How to Help Your Teen Deal

My daughter is very much like her mother. She is a driven young lady with a need to not just perform, but to over-achieve. She thinks of herself second to the needs and wants others have for her, which can continually fuel a sometimes unhealthy need to please. She is an honor roll student taking AP classes and already looking at college and a professional career as a writer and actress. That is a lot of pressure.

Sometimes as moms, and in my case a single mom, we are overwhelmed by the demands on our lives and value everyone else’s pressure by the weight of our own. I once caught myself saying to my daughter, “All you do is go to school.” The passionate person she is, she quickly pointed out how I minimized her stress. “You don’t understand,” she said. I was once a teen so, of course, I used that as my response but, in reality, it is very different today than a couple decades ago. Social media, the variety and availability of drugs, and today’s sheer lack of respect and common sense have all changed what teenagers deal with today versus the past.

We, as adults, know that life does not get any easier. They will need to develop skills and use strategies to become successful, productive men and women despite the challenges. Here are some ways to help them lower their stress, calm their anxiety, and deal.

Let them vent. One of the first things I do after picking my daughter up is to ask her about her day. Some days she will go into a 5-10 minute rant about some unfair teacher or a classmate that was tripping or how stupid boys are or something that makes no sense to me because I have no context. Just a venting teenager rambling without taking a breath. With an “uh huh” and “really” here and there, I just let her vent. At the end of it she takes a deep breath, sits back in the chair, and begins to scroll through her phone like a typical, semi-carefree, teenager. Teenagers can feel powerless often. They are not quite children and not yet adults but are expected to behave as adults without having the voice or rights of one. Sometimes they just want to be heard.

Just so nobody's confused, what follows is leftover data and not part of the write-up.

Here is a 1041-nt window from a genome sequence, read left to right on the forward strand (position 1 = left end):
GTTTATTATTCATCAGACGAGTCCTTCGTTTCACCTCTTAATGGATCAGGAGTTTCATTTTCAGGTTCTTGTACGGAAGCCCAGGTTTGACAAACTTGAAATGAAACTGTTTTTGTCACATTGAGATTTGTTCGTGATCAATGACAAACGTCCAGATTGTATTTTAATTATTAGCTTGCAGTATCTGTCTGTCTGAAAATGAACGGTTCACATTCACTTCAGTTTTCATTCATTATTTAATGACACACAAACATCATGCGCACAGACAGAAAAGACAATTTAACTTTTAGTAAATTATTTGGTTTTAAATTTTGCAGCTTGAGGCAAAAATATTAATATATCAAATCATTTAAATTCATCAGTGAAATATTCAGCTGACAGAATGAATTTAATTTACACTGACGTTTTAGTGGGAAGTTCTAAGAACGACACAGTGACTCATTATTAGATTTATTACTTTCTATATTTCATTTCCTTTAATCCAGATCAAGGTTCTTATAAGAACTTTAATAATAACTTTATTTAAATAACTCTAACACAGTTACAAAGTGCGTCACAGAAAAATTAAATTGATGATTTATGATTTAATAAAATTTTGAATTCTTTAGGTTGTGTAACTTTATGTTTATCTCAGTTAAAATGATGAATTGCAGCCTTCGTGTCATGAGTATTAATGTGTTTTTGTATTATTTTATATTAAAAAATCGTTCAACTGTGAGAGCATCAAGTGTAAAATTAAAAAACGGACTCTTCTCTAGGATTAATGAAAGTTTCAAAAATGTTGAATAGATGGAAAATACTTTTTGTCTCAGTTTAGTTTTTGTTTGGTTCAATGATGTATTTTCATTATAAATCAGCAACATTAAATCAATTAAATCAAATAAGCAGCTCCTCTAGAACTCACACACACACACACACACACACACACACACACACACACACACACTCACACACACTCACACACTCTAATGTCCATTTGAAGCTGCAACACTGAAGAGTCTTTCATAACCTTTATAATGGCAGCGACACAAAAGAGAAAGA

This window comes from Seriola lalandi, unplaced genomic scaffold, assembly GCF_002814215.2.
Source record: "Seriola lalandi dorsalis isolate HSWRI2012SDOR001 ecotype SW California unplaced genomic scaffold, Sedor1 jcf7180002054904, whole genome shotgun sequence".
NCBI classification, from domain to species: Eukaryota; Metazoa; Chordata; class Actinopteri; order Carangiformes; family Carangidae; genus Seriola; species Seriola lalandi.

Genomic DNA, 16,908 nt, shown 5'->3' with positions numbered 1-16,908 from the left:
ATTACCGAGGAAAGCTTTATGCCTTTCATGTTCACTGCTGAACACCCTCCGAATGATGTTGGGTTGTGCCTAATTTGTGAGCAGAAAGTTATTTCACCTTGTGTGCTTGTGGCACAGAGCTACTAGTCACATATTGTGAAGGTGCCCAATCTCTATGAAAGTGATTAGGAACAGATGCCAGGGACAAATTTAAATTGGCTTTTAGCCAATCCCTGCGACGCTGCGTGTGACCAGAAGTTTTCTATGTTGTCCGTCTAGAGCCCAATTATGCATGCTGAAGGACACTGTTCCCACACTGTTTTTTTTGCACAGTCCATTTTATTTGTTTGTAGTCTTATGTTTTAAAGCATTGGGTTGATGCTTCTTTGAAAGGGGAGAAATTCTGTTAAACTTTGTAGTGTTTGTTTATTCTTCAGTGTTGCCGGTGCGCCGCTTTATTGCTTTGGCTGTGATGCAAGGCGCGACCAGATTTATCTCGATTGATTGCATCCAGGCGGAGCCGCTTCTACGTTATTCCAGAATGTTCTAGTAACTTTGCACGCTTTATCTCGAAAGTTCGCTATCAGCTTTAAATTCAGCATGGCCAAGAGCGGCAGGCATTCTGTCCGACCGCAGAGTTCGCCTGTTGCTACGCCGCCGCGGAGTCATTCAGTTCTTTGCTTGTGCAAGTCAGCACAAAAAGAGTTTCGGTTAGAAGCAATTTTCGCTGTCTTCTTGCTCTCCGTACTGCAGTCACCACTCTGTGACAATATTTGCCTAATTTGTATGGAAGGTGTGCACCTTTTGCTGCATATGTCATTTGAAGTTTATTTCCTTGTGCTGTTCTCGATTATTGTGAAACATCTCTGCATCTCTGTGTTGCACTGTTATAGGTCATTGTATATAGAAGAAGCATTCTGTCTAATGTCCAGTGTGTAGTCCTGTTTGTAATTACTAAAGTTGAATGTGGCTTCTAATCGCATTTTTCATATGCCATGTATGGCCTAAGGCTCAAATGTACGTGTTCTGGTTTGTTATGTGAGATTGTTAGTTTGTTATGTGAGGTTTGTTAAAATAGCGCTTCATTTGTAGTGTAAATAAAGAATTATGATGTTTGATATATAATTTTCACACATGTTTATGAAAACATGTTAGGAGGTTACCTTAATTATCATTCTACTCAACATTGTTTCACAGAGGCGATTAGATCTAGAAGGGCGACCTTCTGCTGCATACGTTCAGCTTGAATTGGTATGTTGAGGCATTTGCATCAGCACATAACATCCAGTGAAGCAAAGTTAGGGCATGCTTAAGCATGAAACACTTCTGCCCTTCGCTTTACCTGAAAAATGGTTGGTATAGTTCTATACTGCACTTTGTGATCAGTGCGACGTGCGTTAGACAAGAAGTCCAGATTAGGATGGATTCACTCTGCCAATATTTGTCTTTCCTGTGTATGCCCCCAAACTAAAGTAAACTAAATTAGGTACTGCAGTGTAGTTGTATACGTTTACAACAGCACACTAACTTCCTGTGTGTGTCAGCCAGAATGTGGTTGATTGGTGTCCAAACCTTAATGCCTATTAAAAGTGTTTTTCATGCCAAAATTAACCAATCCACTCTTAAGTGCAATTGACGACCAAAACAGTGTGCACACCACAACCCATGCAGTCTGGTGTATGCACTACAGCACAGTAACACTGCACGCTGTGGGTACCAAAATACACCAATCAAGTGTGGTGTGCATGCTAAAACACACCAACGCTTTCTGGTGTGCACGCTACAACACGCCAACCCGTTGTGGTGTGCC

Don’t try to fix everything. If our children are stressed about how a teacher is treating them or how a friend has betrayed them or about an upcoming test, we can be quick to offer advise. But we do not just offer advice, we tell them what they should do and expect them to embrace our wisdom and apply it quickly. How we would handle a challenge may not be the way they would choose to handle it. Our insistence of them using our method only adds to their stress. We should offer some insight of how we would handle the situation, always reinforcing that they have options and their choices matter. Make good ones.

Help them develop an affirming routine. The thoughts, feelings, and emotions of a teenager are all over the place. They often fluctuate based on what they are experiencing at that time and compound with each additional experience. By helping your teenager create an affirming routine, they have an additional tool to refocus and center them during stressful times. Their routine could include affirmations they recite each morning, it could be a fitness routine, it could be a simple conversation you have each night while preparing dinner. It is something, occurring regularly, that they can depend on to help them deal. You should be an integral part of the process.

 

 

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